• In a group of older patients undergoing hemodialysis, cerebral blood flow declined by 10%, from before the start to the end of hemodialysis.
  • Cerebral blood flow declined in all brain regions that were examined, including the frontal, parietal, temporal, and occipital lobes; cerebellum; and thalamus.

Washington, DC (March 1, 2018) — A new study reveals that hemodialysis may reduce blood flow to the brain in older patients being treated for kidney failure. The findings, which appear in an upcoming issue of the Journal of the American Society of Nephrology (JASN), may help explain why previous studies have found a link between hemodialysis and worsening cognitive function in elderly patients.

More than 2 million people with kidney failure worldwide currently receive treatment with dialysis or a kidney transplant to stay alive, with the majority of patients undergoing hemodialysis. Recent studies have provided increasing evidence that although conventional in-center hemodialysis can prolong lives, it may also have negative effects on the brain that lead to cognitive deficits. Investigators have hypothesized that the repetitive circulatory stress of hemodialysis—which filters a patient’s blood outside the body before returning it—may reduce the blood supply to the brain; however, the mechanisms involved are unclear.

To investigate, Harmke Polinder-Bos, MD (University Medical Center Groningen, in The Netherlands) and her colleagues studied the effects of conventional hemodialysis on cerebral blood flow (CBF), measured by special positron emission tomography–computed tomography imaging tests. During single hemodialysis sessions in 12 patients ≥65 years of age, 3 scans were performed: before, early after the start of, and at the end of hemodialysis.

From before the start to the end of hemodialysis, CBF declined significantly by 10%, from an average of 34.5–30.5 ml/100 g per minute. CBF decline caused clinical symptoms in 1 patient. Regional CBF declined in all brain regions that were examined, including the frontal, parietal, temporal, and occipital lobes; cerebellum; and thalamus. Hemodialysis treatment–related factors that might relate to CBF decline were a higher body temperature in patients, a greater ultrafiltration volume and ultrafiltration rate during dialysis, and a higher blood pH.

“The findings of this study are an important step in understanding the negative effect of hemodialysis on the brain,” said Dr. Polinder-Bos. “These findings might form a point of departure for further research to develop hemodialysis protocols that minimize or prevent cerebrovascular stress.”

In an accompanying perspective article, Dawn F. Wolfgram, MD (Medical College of Wisconsin and Clement Zablocki VA Medical Center) noted that for many patients there may be other options available for treating kidney failure. “Peritoneal dialysis, short frequent home dialysis, and nocturnal dialysis do not cause the significant hemodynamic stress that commonly accompanies conventional hemodialysis,” she wrote. “The underutilization of these alternative dialytic techniques in the United States may have allowed the complications of hemodialysis to become more apparent, especially as older and sicker patients begin renal replacement therapy with in- center hemodialysis.”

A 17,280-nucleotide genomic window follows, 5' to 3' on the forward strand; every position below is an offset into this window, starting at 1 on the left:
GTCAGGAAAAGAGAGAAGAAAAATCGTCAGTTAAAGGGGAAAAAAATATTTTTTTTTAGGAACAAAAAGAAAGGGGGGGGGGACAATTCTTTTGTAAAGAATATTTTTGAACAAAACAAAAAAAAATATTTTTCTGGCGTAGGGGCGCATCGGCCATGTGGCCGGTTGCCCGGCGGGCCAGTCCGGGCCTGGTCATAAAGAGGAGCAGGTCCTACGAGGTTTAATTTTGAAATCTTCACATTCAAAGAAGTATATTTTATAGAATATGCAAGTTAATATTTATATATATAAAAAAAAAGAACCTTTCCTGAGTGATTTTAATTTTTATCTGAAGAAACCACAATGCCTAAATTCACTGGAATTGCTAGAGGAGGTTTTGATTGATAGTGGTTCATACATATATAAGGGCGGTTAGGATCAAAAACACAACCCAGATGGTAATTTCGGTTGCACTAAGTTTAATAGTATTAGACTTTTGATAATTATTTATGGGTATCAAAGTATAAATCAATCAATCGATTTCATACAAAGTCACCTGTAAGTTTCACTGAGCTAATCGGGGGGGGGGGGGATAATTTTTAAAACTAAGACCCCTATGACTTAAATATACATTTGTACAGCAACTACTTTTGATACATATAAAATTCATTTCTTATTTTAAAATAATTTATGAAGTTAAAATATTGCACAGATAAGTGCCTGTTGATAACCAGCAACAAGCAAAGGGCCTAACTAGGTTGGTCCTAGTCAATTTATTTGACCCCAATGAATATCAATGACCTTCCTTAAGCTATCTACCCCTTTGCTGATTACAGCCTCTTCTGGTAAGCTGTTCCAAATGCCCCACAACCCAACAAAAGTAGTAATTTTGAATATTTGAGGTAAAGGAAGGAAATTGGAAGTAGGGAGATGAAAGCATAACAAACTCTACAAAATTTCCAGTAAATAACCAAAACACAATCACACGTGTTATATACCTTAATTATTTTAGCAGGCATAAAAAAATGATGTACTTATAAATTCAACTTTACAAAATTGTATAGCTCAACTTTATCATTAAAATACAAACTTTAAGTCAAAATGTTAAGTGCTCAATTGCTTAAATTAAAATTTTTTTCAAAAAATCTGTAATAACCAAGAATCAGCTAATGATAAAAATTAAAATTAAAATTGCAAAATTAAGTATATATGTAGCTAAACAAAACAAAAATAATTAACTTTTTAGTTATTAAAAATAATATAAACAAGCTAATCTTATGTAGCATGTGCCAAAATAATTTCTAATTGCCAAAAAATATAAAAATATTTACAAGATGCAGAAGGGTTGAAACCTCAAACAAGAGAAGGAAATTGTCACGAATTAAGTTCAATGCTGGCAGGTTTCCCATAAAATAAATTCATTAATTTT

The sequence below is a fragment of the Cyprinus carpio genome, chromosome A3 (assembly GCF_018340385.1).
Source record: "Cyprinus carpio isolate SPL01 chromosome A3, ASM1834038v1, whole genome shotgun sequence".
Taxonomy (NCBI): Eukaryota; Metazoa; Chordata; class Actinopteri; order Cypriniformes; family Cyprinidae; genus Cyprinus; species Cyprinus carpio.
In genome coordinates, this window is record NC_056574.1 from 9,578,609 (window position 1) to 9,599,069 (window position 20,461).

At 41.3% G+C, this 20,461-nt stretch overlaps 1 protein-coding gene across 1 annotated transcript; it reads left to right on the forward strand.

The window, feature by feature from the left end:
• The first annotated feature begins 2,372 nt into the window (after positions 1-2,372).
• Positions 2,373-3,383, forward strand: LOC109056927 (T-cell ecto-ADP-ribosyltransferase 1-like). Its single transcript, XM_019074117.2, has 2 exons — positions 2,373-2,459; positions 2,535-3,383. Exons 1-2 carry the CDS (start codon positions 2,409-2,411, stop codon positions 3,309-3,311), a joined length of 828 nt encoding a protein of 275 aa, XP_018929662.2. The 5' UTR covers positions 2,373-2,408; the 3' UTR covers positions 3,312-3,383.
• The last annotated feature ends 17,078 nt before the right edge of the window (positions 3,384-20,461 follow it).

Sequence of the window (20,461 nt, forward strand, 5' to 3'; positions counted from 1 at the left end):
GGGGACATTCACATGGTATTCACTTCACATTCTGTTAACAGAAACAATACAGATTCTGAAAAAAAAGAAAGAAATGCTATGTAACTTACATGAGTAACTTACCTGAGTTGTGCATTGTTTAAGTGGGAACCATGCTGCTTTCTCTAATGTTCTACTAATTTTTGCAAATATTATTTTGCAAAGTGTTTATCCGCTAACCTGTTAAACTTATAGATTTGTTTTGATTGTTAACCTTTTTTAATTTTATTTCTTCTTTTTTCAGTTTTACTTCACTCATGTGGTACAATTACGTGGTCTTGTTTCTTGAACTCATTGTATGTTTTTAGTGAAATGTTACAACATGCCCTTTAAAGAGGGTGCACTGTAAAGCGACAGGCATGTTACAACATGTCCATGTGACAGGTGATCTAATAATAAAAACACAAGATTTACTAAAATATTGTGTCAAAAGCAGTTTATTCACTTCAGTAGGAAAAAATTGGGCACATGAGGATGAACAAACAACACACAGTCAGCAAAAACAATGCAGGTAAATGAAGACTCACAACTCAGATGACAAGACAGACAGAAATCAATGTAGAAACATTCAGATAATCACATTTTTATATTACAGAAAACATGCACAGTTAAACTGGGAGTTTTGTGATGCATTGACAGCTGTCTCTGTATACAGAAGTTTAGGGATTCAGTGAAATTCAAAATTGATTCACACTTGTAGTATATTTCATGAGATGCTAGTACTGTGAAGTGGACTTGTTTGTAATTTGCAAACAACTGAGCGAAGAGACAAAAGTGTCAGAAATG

Study co-authors include David Vállez García PhD, Johanna Kuipers, Jan Willem J. Elting MD PhD, Marcel J.H. Aries MD PhD, Wim P. Krijnen PhD, Henk Groen MD PhD, Antoon T.M. Willemsen PhD, Peter J. van Laar MD PhD, Fijanne Strijkert MSc, Gert Luurtsema PhD, Riemer H.J.A. Slart MD PhD, Ralf Westerhuis MD PhD, Ron T. Gansevoort MD PhD, Carlo A.J.M. Gaillard MD PhD, and Casper F.M. Franssen MD PhD.

Disclosures: The authors have no conflicts of interest to declare.

The article, entitled “Hemodialysis Induces an Acute Decline in Cerebral Blood Flow in Elderly Patients,” will appear online at http://jasn.asnjournals.org/ on March 1, 2018, doi: 10.1681/ASN.2017101088.

The accompanying perspective, entitled “Filtering the evidence: Is there a cognitive cost of hemodialysis?” will appear online at http://jasn.asnjournals.org/ on March 1, 2018.

The content of this article does not reflect the views or opinions of The American Society of Nephrology (ASN). Responsibility for the information and views expressed therein lies entirely with the author(s). ASN does not offer medical advice. All content in ASN publications is for informational purposes only, and is not intended to cover all possible uses, directions, precautions, drug interactions, or adverse effects. This content should not be used during a medical emergency or for the diagnosis or treatment of any medical condition. Please consult your doctor or other qualified health care provider if you have any questions about a medical condition, or before taking any drug, changing your diet or commencing or discontinuing any course of treatment. Do not ignore or delay obtaining professional medical advice because of information accessed through ASN. Call 911 or your doctor for all medical emergencies.

Since 1966, ASN has been leading the fight to prevent, treat, and cure kidney diseases throughout the world by educating health professionals and scientists, advancing research and innovation, communicating new knowledge, and advocating for the highest quality care for patients. ASN has nearly 18,000 members representing 112 countries. For more information, please visit www.asn-online.org or contact the society at 202-640-4660.


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Journal of the American Society of Nephrology doi: 10.1681/ASN.2017101088